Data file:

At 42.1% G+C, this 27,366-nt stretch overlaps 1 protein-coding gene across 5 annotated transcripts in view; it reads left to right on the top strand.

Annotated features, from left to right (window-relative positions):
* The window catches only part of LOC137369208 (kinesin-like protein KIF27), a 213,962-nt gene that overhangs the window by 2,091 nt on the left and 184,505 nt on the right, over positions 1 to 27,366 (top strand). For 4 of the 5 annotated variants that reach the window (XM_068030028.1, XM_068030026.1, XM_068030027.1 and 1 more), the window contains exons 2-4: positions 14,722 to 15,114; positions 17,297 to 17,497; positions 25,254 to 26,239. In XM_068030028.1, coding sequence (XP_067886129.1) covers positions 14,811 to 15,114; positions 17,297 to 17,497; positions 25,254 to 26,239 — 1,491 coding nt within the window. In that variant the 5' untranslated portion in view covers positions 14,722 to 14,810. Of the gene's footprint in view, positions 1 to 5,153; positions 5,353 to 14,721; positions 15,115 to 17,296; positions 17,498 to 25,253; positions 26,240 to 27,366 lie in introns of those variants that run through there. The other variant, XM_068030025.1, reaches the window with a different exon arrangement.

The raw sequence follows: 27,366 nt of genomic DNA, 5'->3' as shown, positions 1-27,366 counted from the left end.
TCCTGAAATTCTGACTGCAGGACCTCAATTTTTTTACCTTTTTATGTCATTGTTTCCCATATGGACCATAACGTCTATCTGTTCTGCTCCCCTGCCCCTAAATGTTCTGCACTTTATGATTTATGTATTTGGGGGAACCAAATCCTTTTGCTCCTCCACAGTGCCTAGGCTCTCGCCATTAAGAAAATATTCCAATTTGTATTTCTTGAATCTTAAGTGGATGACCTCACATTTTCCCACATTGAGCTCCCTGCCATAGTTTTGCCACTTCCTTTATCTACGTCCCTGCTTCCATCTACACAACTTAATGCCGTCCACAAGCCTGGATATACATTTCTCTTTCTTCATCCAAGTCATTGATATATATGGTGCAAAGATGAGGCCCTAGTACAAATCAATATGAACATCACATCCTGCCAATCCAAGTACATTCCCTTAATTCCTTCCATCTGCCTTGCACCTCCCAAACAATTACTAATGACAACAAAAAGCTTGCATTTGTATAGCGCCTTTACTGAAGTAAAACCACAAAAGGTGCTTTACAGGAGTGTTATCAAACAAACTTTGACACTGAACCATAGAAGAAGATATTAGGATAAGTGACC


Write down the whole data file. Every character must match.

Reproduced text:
At 42.1% G+C, this 27,366-nt stretch overlaps 1 protein-coding gene across 5 annotated transcripts in view; it reads left to right on the top strand.

Annotated features, from left to right (window-relative positions):
* The window catches only part of LOC137369208 (kinesin-like protein KIF27), a 213,962-nt gene that overhangs the window by 2,091 nt on the left and 184,505 nt on the right, over positions 1 to 27,366 (top strand). For 4 of the 5 annotated variants that reach the window (XM_068030028.1, XM_068030026.1, XM_068030027.1 and 1 more), the window contains exons 2-4: positions 14,722 to 15,114; positions 17,297 to 17,497; positions 25,254 to 26,239. In XM_068030028.1, coding sequence (XP_067886129.1) covers positions 14,811 to 15,114; positions 17,297 to 17,497; positions 25,254 to 26,239 — 1,491 coding nt within the window. In that variant the 5' untranslated portion in view covers positions 14,722 to 14,810. Of the gene's footprint in view, positions 1 to 5,153; positions 5,353 to 14,721; positions 15,115 to 17,296; positions 17,498 to 25,253; positions 26,240 to 27,366 lie in introns of those variants that run through there. The other variant, XM_068030025.1, reaches the window with a different exon arrangement.

The raw sequence follows: 27,366 nt of genomic DNA, 5'->3' as shown, positions 1-27,366 counted from the left end.
TCCTGAAATTCTGACTGCAGGACCTCAATTTTTTTACCTTTTTATGTCATTGTTTCCCATATGGACCATAACGTCTATCTGTTCTGCTCCCCTGCCCCTAAATGTTCTGCACTTTATGATTTATGTATTTGGGGGAACCAAATCCTTTTGCTCCTCCACAGTGCCTAGGCTCTCGCCATTAAGAAAATATTCCAATTTGTATTTCTTGAATCTTAAGTGGATGACCTCACATTTTCCCACATTGAGCTCCCTGCCATAGTTTTGCCACTTCCTTTATCTACGTCCCTGCTTCCATCTACACAACTTAATGCCGTCCACAAGCCTGGATATACATTTCTCTTTCTTCATCCAAGTCATTGATATATATGGTGCAAAGATGAGGCCCTAGTACAAATCAATATGAACATCACATCCTGCCAATCCAAGTACATTCCCTTAATTCCTTCCATCTGCCTTGCACCTCCCAAACAATTACTAATGACAACAAAAAGCTTGCATTTGTATAGCGCCTTTACTGAAGTAAAACCACAAAAGGTGCTTTACAGGAGTGTTATCAAACAAACTTTGACACTGAACCATAGAAGAAGATATTAGGATAAGTGACC